The Last Forest
Filmmaker Luiz Bolognesi (Ex-Shaman) returns to Indigenous Brazil for The Last Forest. Blending mythic, oral, and colonial histories, Bolognesi (along with Yanomami shaman David Kopenawa Yanomami) has set out to celebrate and archive the lifeways and acts of resistance in the isolated community. I hope that, in this bold look at the cycles of encroachment and erasure, we might learn or experience a new way of seeing earth from the people whose perspective is now one of the most crucial. [B.L. Panther]
Acclaimed director Apichatpong Weerasethakul returns with this meditation on depth and profundity starring Tilda Swinton. While traveling in Colombia, Jessica Holland (Swinton) hears disturbing sounds, like rumbles from the core of the earth. I’m looking forward to seeing how or if this film slowly reveals moments of the sublime as I’ve come to adore and expect from Weerasethakul. Given the recent controversy around this film’s release strategy, I’m curious to see if there’s an earned resonance between the slow-growing rumble in the film and the kind of buzz Weerasethakul is trying to generate in distributing his film. [B.L. Panther]
Oscar Micheaux: The Superhero of Black Filmmaking
For his next filmmaker-documentary, Friedkin Uncut director Francesco Zippel has chosen to highlight Oscar Micheaux (1884-1951), one of early cinema’s most prominent Black directors. That a white director has helmed this documentary means it’s prone to falling to generic Great Man Narratives that make the individual a hero in a vacuum. However, the trailer uses Chuck D describing Micheaux as the originator of DIY or Independent cinema as a provocative thesis statement. I’m always open to refiguring cinema history and such a claim boldly shakes up commonly held assumptions of the white origin of DIY cinema in the late 1960s. As always, my ultimate hope for these kinds of documentaries is that they inspire the old works to be preserved and shown so they can be a part of our continual re-engagement with film history. [B.L. Panther]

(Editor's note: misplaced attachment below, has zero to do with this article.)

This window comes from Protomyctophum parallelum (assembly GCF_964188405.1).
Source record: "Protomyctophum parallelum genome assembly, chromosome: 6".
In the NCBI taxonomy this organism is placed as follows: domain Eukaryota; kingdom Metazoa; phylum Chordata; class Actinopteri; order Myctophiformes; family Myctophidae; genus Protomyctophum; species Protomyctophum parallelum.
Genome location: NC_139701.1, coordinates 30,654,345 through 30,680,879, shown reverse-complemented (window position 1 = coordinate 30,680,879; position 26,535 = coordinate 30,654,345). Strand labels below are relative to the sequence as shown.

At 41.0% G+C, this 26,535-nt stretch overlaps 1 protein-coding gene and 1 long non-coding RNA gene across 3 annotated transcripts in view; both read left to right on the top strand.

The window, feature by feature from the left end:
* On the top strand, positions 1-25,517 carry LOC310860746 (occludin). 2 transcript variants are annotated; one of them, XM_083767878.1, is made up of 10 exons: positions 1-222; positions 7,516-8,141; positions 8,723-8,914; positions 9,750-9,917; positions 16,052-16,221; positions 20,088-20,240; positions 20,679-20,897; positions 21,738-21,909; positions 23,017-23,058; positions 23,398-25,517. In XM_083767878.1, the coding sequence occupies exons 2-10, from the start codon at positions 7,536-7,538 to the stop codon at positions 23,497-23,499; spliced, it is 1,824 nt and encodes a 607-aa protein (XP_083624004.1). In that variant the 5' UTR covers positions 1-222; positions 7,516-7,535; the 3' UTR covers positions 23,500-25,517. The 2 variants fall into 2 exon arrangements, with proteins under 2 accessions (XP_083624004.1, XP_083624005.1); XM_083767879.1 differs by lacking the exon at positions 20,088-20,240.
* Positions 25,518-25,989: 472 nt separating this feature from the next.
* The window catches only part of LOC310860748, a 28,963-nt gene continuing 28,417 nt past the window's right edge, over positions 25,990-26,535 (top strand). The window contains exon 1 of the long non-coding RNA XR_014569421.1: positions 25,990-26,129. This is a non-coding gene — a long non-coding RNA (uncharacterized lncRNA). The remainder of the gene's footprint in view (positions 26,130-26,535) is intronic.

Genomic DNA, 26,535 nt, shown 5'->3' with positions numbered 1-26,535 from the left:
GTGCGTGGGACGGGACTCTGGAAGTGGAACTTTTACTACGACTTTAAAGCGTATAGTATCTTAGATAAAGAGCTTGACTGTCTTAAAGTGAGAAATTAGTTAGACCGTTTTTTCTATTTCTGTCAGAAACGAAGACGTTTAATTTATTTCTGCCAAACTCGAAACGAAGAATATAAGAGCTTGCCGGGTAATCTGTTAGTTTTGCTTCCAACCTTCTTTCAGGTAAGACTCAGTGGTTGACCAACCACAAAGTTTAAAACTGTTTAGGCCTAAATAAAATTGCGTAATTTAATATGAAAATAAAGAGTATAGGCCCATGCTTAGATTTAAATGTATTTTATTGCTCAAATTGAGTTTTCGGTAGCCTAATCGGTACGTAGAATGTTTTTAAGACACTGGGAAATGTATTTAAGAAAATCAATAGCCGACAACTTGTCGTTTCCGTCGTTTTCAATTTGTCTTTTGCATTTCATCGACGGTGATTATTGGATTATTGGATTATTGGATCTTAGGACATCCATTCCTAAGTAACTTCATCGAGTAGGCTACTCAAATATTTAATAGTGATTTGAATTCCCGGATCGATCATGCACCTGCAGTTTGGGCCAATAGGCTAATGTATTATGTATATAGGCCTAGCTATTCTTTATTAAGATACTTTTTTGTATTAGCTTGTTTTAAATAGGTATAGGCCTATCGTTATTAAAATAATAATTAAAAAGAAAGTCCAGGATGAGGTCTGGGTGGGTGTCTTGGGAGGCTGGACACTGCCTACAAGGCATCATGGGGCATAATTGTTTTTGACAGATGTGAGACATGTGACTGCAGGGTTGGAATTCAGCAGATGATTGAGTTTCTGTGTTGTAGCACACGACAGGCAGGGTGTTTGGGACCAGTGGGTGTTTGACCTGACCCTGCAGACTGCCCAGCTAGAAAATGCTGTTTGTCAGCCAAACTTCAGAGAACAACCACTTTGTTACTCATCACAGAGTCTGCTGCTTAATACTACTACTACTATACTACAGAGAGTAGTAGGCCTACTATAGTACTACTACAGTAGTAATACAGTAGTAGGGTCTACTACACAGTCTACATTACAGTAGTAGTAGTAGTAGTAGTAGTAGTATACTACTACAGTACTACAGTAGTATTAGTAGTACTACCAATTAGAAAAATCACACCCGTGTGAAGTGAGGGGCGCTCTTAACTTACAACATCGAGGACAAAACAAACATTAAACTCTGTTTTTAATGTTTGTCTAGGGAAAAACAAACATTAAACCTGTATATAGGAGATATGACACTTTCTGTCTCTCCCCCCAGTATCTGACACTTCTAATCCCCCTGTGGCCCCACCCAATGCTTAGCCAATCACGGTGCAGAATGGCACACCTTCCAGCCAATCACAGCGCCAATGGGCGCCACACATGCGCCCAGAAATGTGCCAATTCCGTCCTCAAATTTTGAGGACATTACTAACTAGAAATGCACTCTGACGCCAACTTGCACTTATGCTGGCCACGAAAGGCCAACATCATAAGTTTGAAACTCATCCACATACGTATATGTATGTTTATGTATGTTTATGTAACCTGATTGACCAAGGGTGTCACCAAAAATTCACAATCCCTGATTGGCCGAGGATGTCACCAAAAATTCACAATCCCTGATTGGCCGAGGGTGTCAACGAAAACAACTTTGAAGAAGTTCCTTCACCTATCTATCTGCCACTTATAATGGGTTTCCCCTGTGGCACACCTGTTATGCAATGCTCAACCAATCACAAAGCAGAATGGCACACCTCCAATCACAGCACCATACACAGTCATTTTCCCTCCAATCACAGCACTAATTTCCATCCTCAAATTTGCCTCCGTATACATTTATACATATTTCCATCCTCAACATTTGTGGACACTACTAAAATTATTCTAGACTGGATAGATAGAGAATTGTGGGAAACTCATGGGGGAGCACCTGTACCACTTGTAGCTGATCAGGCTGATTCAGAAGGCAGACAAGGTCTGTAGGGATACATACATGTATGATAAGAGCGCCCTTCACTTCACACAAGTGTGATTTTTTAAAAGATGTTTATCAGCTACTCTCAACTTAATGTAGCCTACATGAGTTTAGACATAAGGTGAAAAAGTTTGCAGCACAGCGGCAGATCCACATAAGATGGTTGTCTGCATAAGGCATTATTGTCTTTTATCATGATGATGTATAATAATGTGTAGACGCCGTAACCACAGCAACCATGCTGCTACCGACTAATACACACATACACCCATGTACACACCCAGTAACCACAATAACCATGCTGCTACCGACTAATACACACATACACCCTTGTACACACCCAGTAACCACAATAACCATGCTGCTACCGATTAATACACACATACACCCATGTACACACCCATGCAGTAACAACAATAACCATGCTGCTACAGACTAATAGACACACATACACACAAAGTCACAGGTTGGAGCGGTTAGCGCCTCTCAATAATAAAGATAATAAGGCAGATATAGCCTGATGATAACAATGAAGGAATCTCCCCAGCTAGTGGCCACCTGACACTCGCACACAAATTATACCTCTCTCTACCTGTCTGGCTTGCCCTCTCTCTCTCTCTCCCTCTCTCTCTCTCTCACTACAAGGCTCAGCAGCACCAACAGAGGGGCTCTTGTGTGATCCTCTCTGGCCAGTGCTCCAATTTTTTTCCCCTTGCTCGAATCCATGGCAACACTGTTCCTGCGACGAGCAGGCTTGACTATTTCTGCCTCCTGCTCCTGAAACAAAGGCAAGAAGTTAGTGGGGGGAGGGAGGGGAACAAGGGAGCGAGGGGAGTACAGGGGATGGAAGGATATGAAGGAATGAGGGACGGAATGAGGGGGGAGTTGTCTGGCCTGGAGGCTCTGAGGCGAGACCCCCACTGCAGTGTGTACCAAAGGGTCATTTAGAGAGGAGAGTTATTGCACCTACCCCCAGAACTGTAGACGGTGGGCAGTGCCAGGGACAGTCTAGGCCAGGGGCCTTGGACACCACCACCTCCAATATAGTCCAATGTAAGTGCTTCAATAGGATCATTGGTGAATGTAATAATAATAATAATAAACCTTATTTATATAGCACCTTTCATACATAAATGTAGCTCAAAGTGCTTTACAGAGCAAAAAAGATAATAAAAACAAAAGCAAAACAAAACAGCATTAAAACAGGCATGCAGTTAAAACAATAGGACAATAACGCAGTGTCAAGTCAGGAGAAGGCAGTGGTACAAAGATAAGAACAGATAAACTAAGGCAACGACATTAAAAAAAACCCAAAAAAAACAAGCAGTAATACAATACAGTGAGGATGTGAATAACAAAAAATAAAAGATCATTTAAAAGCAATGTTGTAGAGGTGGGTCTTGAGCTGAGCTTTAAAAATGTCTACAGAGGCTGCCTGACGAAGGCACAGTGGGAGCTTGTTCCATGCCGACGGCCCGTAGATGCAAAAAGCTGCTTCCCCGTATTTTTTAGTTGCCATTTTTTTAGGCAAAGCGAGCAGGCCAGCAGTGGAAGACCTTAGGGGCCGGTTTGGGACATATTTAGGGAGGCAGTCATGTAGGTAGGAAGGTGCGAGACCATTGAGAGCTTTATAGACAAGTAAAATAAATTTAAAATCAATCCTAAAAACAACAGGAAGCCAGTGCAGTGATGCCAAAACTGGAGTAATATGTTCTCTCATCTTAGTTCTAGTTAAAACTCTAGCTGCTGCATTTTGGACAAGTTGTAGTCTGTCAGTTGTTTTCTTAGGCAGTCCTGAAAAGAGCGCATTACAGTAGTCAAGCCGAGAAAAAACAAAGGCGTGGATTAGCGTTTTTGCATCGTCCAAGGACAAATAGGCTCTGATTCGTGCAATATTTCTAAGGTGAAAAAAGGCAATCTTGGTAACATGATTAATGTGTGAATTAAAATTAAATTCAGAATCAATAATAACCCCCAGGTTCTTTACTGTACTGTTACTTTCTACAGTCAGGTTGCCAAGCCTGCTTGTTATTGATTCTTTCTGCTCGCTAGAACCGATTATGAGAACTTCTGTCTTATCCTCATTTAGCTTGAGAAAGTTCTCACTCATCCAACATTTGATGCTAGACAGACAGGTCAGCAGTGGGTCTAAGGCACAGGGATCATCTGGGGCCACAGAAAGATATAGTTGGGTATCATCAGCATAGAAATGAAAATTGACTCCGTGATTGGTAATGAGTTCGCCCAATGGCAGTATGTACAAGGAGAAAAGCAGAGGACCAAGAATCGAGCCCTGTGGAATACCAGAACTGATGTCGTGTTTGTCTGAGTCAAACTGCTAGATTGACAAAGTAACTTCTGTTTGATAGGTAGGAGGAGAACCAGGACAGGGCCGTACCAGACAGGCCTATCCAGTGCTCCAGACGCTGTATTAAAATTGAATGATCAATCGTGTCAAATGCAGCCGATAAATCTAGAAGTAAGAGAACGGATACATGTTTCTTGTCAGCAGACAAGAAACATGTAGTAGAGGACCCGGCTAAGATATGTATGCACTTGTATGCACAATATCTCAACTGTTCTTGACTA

At this point, we all know better than to ignore a Pedro Almodóvar movie, right? His latest turn at bat contrasts the stories of two single mothers — Janis (Almodóvar staple Penélope Cruz) and Ana (Milena Smit) — who give birth on the exact same day. While Janis is older and ready for single motherhood, teenage Ana is less prepared for the massive responsibilities that face her. Critics out of other fests have called this Almodóvar’s best film in years, and considering he’s still hot off Pain and Glory and The Human Voice, that’s saying something. [Clint Worthington]
The Tsugua Diaries
I’ve loved the way Portuguese director Miguel Gomes tells stories about stories ever since I saw his three-part Arabian Nights (2015). Gomes returns with collaborator Maureen Fazendeiro to tell this story, told backward, of three (friends? family members? lovers?) trying to make a film during COVID. Amidst a lot of filmmakers talking about creating during the pandemic, I’m hoping Gomes and Fazendeiro can bring their literary, poetic, and meta-cinematic perspectives to a global moment that feels unique. [B.L. Panther]
The Velvet Underground
Todd Haynes’ work is steeped in the psychedelic counterculture and music of the ’60s and ’70s; he’s the guy behind Velvet Goldmine and I’m Not There, after all. But he’s never done documentaries before, which makes his two-hour take on Andy Warhol-cultivated avant-garde group The Velvet Underground particularly enticing. Taking an unusual approach as droning as one of John Cale’s chord progressions, Haynes’ work blends split-screened archival footage with contemporary interviews and a loose structure that feels more Stan Brakhage than Errol Morris. It’s an alienating, but deeply gripping style befitting its subject; you may not learn much about the band themselves if you’re a neophyte, but [Clint Worthington]